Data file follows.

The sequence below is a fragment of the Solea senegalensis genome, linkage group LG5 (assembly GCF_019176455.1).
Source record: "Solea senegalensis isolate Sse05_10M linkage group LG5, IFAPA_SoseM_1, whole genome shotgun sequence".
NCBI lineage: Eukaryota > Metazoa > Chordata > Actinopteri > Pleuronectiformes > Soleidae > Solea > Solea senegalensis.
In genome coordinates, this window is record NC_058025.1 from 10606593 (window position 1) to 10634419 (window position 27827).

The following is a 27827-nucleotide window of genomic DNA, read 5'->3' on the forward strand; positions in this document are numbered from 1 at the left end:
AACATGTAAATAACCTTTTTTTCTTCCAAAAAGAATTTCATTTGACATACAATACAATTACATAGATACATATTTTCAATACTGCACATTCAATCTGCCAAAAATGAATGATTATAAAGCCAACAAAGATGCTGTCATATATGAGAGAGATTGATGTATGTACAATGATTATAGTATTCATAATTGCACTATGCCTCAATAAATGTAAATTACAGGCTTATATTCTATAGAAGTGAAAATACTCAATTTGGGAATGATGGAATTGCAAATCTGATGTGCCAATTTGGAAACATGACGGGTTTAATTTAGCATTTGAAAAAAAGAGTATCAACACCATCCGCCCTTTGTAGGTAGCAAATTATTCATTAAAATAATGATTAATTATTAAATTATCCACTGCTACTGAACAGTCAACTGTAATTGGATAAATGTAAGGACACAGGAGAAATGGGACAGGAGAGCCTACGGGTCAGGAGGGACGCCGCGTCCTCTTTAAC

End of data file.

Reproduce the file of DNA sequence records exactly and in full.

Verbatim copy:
The sequence below is a fragment of the Solea senegalensis genome, linkage group LG5 (assembly GCF_019176455.1).
Source record: "Solea senegalensis isolate Sse05_10M linkage group LG5, IFAPA_SoseM_1, whole genome shotgun sequence".
NCBI lineage: Eukaryota > Metazoa > Chordata > Actinopteri > Pleuronectiformes > Soleidae > Solea > Solea senegalensis.
In genome coordinates, this window is record NC_058025.1 from 10606593 (window position 1) to 10634419 (window position 27827).

The following is a 27827-nucleotide window of genomic DNA, read 5'->3' on the forward strand; positions in this document are numbered from 1 at the left end:
AACATGTAAATAACCTTTTTTTCTTCCAAAAAGAATTTCATTTGACATACAATACAATTACATAGATACATATTTTCAATACTGCACATTCAATCTGCCAAAAATGAATGATTATAAAGCCAACAAAGATGCTGTCATATATGAGAGAGATTGATGTATGTACAATGATTATAGTATTCATAATTGCACTATGCCTCAATAAATGTAAATTACAGGCTTATATTCTATAGAAGTGAAAATACTCAATTTGGGAATGATGGAATTGCAAATCTGATGTGCCAATTTGGAAACATGACGGGTTTAATTTAGCATTTGAAAAAAAGAGTATCAACACCATCCGCCCTTTGTAGGTAGCAAATTATTCATTAAAATAATGATTAATTATTAAATTATCCACTGCTACTGAACAGTCAACTGTAATTGGATAAATGTAAGGACACAGGAGAAATGGGACAGGAGAGCCTACGGGTCAGGAGGGACGCCGCGTCCTCTTTAAC